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Red Maple Dental's Mission

Compassionate Dental Care in Guatemala

It’s no doubt that Red Maple Dental has affected the lives—and mouths—of many people in Asheville. However, their efforts go beyond the Blue Ridge Mountains and into the humbled hilltops of Guatemala, where Dr. Shawna Hoffert and her husband, Steve, embarked on a mission to offer their services to those in a less fortunate area of our world.

“It all started when I was a kid. My dentist did a lot of mission work, and I, as a Christian, decided that’s what I wanted to do as well," Dr. Hoffert says. "Unfortunately, my dentist passed away at a young age from a heart condition no one knew he had. I had just gotten into dental school when he passed away and, of course, I went along with my plan to become a dentist.”

As many can relate, life got in the way of Dr. Hoffert’s dream to do mission work. 

That is until October of last year when an opportunity arose to travel abroad and provide services for those in need.

“I started an interesting continuing education program called Spear out in Phoenix. I had been going for a while when they mentioned they had a mission aspect to their organization. So I signed up and went down to the very first clinic they opened up.”

It was in Peronia, about an hour outside of Antigua. So far, they’ve opened seven clinics in Guatemala. Spear supports the clinics financially, administratively and also with doctors traveling there to work for them. It was a perfect match for Dr. Hoffert. 

“I saw the highs and lows of Guatemala during my commute between Antigua and Peronia,” Dr. Hoffert says. “You walk in the clinic in the morning, and it’s already full of about 50 people just waiting to be seen.”

In a typical day, each dentist would see around 8 to 10 patients, and as they were treating them, Guatemalan students of dentistry would observe and ask questions. This is how the clinic continues long-term dental care, by allowing students to learn from U.S. dentists and raise their level of care to an American standard. At the end of the day, everyone’s mission was the same.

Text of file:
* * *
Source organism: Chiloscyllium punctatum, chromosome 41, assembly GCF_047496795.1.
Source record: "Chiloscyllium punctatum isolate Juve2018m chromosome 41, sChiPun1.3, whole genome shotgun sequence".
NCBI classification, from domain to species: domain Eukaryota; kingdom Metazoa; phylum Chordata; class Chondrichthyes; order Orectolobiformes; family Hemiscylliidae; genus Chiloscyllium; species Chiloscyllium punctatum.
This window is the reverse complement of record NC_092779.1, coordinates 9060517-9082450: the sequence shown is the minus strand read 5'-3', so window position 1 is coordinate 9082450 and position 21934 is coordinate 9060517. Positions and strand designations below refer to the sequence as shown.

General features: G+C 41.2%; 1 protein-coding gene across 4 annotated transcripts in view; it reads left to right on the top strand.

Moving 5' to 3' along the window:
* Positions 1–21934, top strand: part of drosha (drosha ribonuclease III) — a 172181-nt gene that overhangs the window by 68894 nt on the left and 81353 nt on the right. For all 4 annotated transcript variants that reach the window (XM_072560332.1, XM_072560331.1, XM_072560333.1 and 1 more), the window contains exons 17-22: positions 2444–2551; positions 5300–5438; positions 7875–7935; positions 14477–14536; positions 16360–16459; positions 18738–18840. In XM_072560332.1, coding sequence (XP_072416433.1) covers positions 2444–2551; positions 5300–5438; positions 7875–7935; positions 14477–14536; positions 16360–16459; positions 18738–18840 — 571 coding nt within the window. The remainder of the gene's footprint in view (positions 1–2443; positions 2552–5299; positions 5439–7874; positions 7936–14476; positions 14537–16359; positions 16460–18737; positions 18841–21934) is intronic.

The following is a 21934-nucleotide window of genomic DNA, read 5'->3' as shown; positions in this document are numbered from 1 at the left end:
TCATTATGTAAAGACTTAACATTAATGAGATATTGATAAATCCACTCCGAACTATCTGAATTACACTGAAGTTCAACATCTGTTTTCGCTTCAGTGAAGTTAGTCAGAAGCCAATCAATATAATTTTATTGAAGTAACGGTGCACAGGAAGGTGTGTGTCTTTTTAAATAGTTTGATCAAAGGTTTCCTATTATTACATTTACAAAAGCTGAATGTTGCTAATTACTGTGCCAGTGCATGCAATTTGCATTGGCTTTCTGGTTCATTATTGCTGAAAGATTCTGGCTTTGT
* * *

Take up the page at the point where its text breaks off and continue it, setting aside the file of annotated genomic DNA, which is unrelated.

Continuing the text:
“We were all there making an effort to keep these people healthy, and it was an honor working with such a trusting and loving population,” Dr. Hoffert says.

She says they even made them a home-cooked lunch every day, and after clinic hours, they had the opportunity to explore Antigua. 

When asked if they’d be back soon, Dr. Hoffert seemed hopeful.

“We’ll definitely keep doing mission work, but we’re looking at different locations now,” she says.

For many people living in underprivileged areas, finding accessible and affordable dental care can be challenging.

“If the local clinics couldn’t do the treatment, they’d refer patients to the hospital, and there’s such a great barrier for many of them to even get to the hospital. It was such a blessing for us to share our skills and let them be in their own home without having the burden of traveling far to find someone who can do that treatment,” Dr. Hoffert says.

Because of this need, she’s eager to continue mission work where it’s needed. 

It wasn’t only medical treatment offered either. One of Dr. Hoffert’s favorite memories actually came from a woman who just wanted to be happier with her smile.

“We had a lady who really wanted her front two teeth fixed just to look better. I spent over an hour doing composites on her front teeth to resurface them, basically giving her veneers. I remember when we were done she was just so happy. She said, ‘Wow I can’t believe you can make me look like this!’”

To learn more about Dr. Hoffert and her practice, visit